Democratizing the Best or Enabling the Worst?

CASE STUDY: The Ethics of Amazon’s Kindle Direct Self-Publishing

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In 2007 Amazon launched a new branch to their business called Kindle Direct Publishing (KDP), a self-publication platform. Via this service, users can “self-publish eBooks and paperbacks for free,” sell to a global market, and even earn royalties of up to 80% (Kindle Direct Publishing; “Take Control with Self-Publishing”). According to Amazon, it takes less than five minutes to publish a work and it will appear worldwide on the Kindle Store within two days (“Take Control with Self-Publishing”). All one needs to do is write, upload, and sell – all while maintaining full rights to the work (Kindle Direct Publishing).

Given the ease with which anyone can self-publish using KDP, Amazon has received praise for streamlining the publication process and democratizing the ability for newer and lesser-known authors to publish their work. Moreover, choosing self-publication over traditional publication contracts with external companies comes with a number of benefits. These include having complete creative control, higher royalty rates and more frequent pay days, greater opportunities for niche projects, a faster publishing process, and little to no gatekeeping, deadline, or rejection stress (Kieffer, 2017). As a result, many writers are now turning to KDP for self-publication.

One author who has found success using this platform is Mike Omer, who has sold more than 10,000 books through Amazon and reached the top spot on the Author Rank system above high-profile names like J. K. Rowling and Stephen King during the 2018 Prime Day sale (Semuels, 2018). He was even able to quit his job as a computer engineer in order to pursue his dream of being a full-time writer (Semuels, 2018). Omer told The Atlantic that these accomplishments were only possible because of KDP, since the service “can expose me to millions, or tens of millions of readers” (Semuels, 2018). Indeed, without Amazon’s KDP, authors like Omer are likely to struggle in a highly competitive and constantly fluctuating traditional publication market.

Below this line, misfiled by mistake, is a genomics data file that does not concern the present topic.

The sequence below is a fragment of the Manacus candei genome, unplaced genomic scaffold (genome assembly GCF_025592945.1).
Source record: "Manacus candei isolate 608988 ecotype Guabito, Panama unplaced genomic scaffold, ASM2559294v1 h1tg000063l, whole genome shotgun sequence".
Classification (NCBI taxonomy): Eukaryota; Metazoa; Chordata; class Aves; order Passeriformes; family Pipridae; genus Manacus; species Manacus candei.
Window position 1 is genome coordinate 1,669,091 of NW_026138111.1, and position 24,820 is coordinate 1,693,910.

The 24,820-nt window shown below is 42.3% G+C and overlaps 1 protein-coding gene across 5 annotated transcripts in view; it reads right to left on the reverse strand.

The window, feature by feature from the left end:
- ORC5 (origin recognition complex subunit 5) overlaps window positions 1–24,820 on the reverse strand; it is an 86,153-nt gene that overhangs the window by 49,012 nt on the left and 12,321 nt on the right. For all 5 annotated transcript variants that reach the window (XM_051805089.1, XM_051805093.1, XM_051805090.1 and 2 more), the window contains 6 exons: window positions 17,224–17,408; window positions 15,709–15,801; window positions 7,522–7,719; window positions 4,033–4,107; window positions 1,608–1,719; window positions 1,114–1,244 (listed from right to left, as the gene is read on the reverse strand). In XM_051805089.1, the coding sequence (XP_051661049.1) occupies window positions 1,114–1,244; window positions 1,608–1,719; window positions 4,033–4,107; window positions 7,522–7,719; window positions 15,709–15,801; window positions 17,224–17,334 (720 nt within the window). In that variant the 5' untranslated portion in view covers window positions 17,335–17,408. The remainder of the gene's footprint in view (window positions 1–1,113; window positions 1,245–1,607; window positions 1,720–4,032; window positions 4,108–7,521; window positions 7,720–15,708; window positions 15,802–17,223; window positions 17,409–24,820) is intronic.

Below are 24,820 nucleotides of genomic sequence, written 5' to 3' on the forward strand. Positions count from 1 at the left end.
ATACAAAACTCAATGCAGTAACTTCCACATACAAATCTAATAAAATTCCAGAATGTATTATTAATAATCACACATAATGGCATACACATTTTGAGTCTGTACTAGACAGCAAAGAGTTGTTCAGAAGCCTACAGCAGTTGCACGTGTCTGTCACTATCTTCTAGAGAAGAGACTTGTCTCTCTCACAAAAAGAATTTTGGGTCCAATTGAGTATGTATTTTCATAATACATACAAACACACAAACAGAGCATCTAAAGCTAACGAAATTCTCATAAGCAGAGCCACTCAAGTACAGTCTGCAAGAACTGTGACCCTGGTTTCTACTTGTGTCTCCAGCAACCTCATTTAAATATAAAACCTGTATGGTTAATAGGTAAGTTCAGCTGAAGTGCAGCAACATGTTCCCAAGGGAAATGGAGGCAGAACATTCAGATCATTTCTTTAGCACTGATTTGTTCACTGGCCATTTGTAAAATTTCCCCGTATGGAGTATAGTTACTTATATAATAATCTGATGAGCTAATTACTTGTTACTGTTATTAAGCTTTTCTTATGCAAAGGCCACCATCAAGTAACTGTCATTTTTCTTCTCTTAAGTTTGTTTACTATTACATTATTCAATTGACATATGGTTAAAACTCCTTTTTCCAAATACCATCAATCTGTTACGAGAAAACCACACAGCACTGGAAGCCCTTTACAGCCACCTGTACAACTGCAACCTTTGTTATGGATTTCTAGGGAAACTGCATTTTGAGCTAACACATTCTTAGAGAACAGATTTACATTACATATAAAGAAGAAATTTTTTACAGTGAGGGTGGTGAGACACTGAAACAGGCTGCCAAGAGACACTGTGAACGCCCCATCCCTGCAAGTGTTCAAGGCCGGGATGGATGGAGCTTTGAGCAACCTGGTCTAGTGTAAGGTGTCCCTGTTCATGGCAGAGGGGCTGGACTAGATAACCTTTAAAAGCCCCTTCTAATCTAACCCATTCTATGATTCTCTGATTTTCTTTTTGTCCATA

Despite the advantages KDP gives to many hopeful authors, the ability for anyone to self-publish has also sparked controversy as the platform has become a haven for material that most publication companies refuse to print (Ava & Tseng, 2020). For example, since 2014 Billy Roper ––the leader of ShieldWall, a group that wants to build a white ethnostate within the United States–– has published 18 novels via Amazon, specifically in the hopes of growing his organization (Anti-Defamation League and Ava; Tseng, 2020). In an interview with ProPublica, Roper said KDP was an ideal platform to publish his work because “People can go to Amazon—which is mainstream and acceptable, there’s nothing radical about that— order a book, and in the privacy of their own home they can read the book without ever having to visit a white-nationalist website” (Ava & Tseng, 2020). In their content guidelines, Amazon states that:

As a bookseller, we believe that providing access to the written word is important. That includes books that some may find objectionable, though we have policies governing which books can be listed for sale. We invest significant time and resources to ensure our guidelines are followed, and remove products that do not adhere to our guidelines. We also promptly investigate any book when a concern is raised. (“Content Guidelines for Books”)

Despite KDP’s promise not to sell content that promotes hate speech or advocates terrorism, some of Roper’s works remain available for purchase on Amazon (“Content Guidelines for Books”).